Dhivya Suryadevara, GM CEO GM

GM Names Female CFO as Barra Broadens Diversity of Top Ranks

GM will join a very short list of S&P 500 companies, including Hershey Co. and American Water Works Co., with women serving as CEO and CFO.

General Motors Co. is about to have two of the auto industry’s highest-ranking women in the upper echelons of its management team.

Dhivya Suryadevara, GM’s vice president of corporate finance for the last 11 months, will become CFO on Sept. 1, replacing Chuck Stevens, the company said on June 13. Suryadevara, 39, played a key role in GM divesting its German affiliate Opel, acquiring self-driving car unit Cruise Automation, investing in ride-hailing startup Lyft Inc. and arranging a recent investment by SoftBank Vision Fund.

“Dhivya’s experience and leadership in several key roles throughout our financial operations positions her well to build on the strong business results we’ve delivered over the last several years,”  said Mary Barra, GM’s CEO.

GM will join a very short list of S&P 500 companies, including Hershey Co. and American Water Works Co., with women serving as CEO and CFO. Barra has promoted women to some key positions since taking the top job in January 2014. Two years ago, she named Alicia Boler Davis as executive vice president of global manufacturing, and Barra appointed Kim Brycz as senior vice president of human resources in March.

But those three are the only women among GM’s 17 corporate officers. With Suryadevara replacing Stevens, the Detroit-based automaker’s ranks will get closer to mirroring the share of women in senior jobs among S&P 500 companies, which is 27 percent, according to Catalyst, a nonprofit that tracks women in leaderships positions. The automaker’s board is tied with several other companies as the most diverse among S&P 500 companies with half of its directors being women.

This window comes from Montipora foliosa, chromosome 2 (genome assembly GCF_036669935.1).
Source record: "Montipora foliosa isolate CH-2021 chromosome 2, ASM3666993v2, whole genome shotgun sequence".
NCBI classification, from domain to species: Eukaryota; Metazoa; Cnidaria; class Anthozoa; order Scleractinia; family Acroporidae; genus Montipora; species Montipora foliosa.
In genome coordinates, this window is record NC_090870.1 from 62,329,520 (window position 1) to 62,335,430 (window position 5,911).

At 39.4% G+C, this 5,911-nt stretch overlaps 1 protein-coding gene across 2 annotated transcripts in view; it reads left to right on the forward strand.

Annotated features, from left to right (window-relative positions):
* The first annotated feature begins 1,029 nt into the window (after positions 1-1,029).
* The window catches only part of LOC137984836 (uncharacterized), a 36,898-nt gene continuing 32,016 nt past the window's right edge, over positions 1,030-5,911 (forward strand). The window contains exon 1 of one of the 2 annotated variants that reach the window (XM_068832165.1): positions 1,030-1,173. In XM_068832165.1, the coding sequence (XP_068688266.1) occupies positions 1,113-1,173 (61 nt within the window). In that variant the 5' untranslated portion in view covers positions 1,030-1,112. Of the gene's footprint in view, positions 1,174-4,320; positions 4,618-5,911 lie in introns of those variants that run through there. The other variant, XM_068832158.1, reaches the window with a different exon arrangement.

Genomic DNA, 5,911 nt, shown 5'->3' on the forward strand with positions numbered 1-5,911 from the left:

Stevens, 58, has been CFO since January 2014 and will retire in March as a more than 40-year veteran of the company. He began at the Buick division in 1978 and, like Barra, was educated at General Motors Institute, which became Kettering University. He had a key role in GM establishing its joint venture in China with SAIC Motor Corp. and was a crucial player in GM selling its long-struggling Opel business to French automaker PSA Group.

“Stevens was well respected and liked by the Street and the timing of the announcement did catch us by surprise,” Joe Spak, an analyst at RBC Capital Markets with the equivalent of a buy rating on GM, said in a note to clients. “We expect a smooth transition and status quo on the strategy.”

By David Welch and Jeff Green

 

TAGS: Talent
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